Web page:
Elasmobranch Responses to Experimental Warming, Acidification, and Oxygen Loss

Published on
01 October 2021

Elasmobranch Responses to Experimental Warming, Acidification, and Oxygen Loss—A Meta-Analysis

Catarina Pereira Santos, Eduardo Sampaio, Beatriz P. Pereira, Maria Rita Pegado, Francisco O. Borges, Carolyn R. Wheeler, Ian A. Bouyoucos, Jodie L. Rummer, Catarina Frazão Santos, Rui Rosa


Despite the long evolutionary history of this group, the challenges brought by the Anthropocene have been inflicting an extensive pressure over sharks and their relatives. Overexploitation has been driving a worldwide decline in elasmobranch populations, and rapid environmental change, triggered by anthropogenic activities, may further test this group’s resilience. In this context, we searched the literature for peer-reviewed studies featuring a sustained (>24 h) and controlled exposure of elasmobranch species to warming, acidification, and/or deoxygenation: three of the most pressing symptoms of change in the ocean. In a standardized comparative framework, we conducted an array of mixed-model meta-analyses (based on 368 control-treatment contrasts from 53 studies) to evaluate the effects of these factors and their combination as experimental treatments. We further compared these effects across different attributes (lineages, climates, lifestyles, reproductive modes, and life stages) and assessed the direction of impact over a comprehensive set of biological responses (survival, development, growth, aerobic metabolism, anaerobic metabolism, oxygen transport, feeding, behavior, acid-base status, thermal tolerance, hypoxia tolerance, and cell stress). Based on the present findings, warming appears as the most influential factor, with clear directional effects, namely decreasing development time and increasing aerobic metabolism, feeding, and thermal tolerance. While warming influence was pervasive across attributes, acidification effects appear to be more context-specific, with no perceivable directional trends across biological responses apart from the necessary to achieve acid-base balance. Meanwhile, despite its potential for steep impacts, deoxygenation has been the most neglected factor, with data paucity ultimately precluding sound conclusions. Likewise, the implementation of multi-factor treatments has been mostly restricted to the combination of warming and acidification, with effects approximately matching those of warming. Despite considerable progress over recent years, research regarding the impact of these drivers on elasmobranchs lags behind other taxa, with more research required to disentangle many of the observed effects. Given the current levels of extinction risk and the quick pace of global change, it is further crucial that we integrate the knowledge accumulated through different scientific approaches into a holistic perspective to better understand how this group may fare in a changing ocean.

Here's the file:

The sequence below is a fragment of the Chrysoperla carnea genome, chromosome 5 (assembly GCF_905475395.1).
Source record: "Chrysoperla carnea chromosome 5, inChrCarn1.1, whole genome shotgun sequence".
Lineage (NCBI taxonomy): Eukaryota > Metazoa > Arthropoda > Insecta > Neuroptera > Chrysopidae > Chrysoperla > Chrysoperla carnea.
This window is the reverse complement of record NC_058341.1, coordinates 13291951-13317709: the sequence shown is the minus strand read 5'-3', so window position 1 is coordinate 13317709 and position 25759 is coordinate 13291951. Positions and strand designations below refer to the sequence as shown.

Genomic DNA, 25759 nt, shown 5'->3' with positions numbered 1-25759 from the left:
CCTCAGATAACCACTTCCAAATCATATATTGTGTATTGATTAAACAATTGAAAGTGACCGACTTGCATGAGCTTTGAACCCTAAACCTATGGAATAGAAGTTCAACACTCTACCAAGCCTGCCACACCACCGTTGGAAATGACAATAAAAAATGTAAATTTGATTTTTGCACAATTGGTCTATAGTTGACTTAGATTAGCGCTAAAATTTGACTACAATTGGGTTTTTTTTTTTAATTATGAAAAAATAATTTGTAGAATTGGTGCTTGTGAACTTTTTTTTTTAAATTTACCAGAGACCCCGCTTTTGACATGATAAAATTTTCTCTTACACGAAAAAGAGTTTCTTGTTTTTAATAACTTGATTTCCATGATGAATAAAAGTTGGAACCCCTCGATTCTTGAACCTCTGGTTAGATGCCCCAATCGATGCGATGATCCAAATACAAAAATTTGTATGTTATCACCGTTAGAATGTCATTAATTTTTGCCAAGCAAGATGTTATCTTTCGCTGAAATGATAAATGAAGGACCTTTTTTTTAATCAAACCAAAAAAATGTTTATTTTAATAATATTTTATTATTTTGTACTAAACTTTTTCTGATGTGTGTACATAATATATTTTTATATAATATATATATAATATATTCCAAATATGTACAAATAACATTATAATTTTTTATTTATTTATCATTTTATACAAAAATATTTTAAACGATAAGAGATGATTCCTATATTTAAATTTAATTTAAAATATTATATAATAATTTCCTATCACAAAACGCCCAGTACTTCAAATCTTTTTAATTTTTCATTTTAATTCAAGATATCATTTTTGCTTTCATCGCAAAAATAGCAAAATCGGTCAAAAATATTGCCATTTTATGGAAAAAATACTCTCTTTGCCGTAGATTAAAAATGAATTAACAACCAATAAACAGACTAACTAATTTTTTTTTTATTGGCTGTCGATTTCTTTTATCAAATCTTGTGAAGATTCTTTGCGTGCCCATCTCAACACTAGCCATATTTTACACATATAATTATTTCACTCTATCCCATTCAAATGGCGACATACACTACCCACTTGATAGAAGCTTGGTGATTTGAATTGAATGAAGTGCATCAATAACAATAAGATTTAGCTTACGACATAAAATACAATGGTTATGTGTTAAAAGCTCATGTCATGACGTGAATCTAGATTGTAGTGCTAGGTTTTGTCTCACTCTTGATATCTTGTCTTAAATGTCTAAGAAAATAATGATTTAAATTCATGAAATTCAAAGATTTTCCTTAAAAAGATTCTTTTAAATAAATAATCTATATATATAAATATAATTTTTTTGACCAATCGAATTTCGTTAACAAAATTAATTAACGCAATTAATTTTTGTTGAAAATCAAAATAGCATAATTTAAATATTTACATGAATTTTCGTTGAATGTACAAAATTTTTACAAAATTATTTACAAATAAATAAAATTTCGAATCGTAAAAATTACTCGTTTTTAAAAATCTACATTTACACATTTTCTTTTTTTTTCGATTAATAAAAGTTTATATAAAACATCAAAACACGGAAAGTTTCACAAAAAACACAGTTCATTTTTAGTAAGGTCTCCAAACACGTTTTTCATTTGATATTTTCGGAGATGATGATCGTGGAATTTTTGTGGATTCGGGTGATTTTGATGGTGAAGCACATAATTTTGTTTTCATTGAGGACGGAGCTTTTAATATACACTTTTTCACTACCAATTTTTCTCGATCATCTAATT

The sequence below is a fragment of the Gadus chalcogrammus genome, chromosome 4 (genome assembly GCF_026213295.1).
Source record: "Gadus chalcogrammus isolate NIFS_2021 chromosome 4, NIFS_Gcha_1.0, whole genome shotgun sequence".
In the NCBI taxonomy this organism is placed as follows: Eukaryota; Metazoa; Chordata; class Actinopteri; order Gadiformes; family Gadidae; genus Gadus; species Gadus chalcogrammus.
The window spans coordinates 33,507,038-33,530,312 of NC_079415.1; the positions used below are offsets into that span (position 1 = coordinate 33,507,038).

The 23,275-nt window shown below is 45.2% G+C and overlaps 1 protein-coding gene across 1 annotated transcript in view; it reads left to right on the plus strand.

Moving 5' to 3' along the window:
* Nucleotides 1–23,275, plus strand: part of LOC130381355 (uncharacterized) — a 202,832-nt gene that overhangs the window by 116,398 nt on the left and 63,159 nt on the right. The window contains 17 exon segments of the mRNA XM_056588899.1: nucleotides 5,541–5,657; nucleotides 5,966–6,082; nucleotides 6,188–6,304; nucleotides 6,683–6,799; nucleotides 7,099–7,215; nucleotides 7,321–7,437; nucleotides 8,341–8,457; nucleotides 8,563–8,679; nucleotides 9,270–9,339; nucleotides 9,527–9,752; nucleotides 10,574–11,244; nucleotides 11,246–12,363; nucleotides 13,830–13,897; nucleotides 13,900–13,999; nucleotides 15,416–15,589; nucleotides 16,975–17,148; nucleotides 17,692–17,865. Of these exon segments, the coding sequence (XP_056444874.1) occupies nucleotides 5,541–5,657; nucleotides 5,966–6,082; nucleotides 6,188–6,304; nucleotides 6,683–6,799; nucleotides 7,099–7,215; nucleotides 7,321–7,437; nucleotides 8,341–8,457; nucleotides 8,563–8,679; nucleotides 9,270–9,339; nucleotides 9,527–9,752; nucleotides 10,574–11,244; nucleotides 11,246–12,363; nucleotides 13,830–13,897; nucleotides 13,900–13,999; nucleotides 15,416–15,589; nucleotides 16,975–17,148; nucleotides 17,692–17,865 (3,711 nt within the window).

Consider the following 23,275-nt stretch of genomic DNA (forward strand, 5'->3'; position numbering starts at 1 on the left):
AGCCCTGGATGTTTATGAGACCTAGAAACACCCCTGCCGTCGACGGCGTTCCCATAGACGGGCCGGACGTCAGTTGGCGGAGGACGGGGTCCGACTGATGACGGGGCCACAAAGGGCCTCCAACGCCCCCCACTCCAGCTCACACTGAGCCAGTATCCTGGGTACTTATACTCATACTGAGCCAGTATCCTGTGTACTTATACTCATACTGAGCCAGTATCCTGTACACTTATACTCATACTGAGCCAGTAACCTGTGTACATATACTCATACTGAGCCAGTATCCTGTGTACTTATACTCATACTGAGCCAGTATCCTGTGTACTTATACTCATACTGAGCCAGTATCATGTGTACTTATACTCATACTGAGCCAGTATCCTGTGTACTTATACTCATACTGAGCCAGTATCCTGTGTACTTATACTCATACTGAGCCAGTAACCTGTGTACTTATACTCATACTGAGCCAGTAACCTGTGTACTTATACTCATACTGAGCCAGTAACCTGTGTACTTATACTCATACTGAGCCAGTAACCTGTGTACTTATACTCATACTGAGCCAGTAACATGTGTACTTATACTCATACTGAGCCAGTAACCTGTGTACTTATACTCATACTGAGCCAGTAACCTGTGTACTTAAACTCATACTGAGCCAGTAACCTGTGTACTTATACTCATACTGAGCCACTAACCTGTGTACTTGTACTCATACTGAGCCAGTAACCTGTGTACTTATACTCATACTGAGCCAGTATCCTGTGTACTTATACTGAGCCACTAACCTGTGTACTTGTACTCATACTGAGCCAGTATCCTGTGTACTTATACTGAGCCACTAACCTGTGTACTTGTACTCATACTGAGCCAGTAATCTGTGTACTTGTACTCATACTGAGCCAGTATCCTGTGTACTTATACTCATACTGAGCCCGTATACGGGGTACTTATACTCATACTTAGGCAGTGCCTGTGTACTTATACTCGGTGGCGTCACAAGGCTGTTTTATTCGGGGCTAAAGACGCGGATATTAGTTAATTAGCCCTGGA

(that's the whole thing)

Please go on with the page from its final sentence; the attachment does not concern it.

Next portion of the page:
Front. Mar. Sci., DOI: 10.3389/fmars.2021.735377


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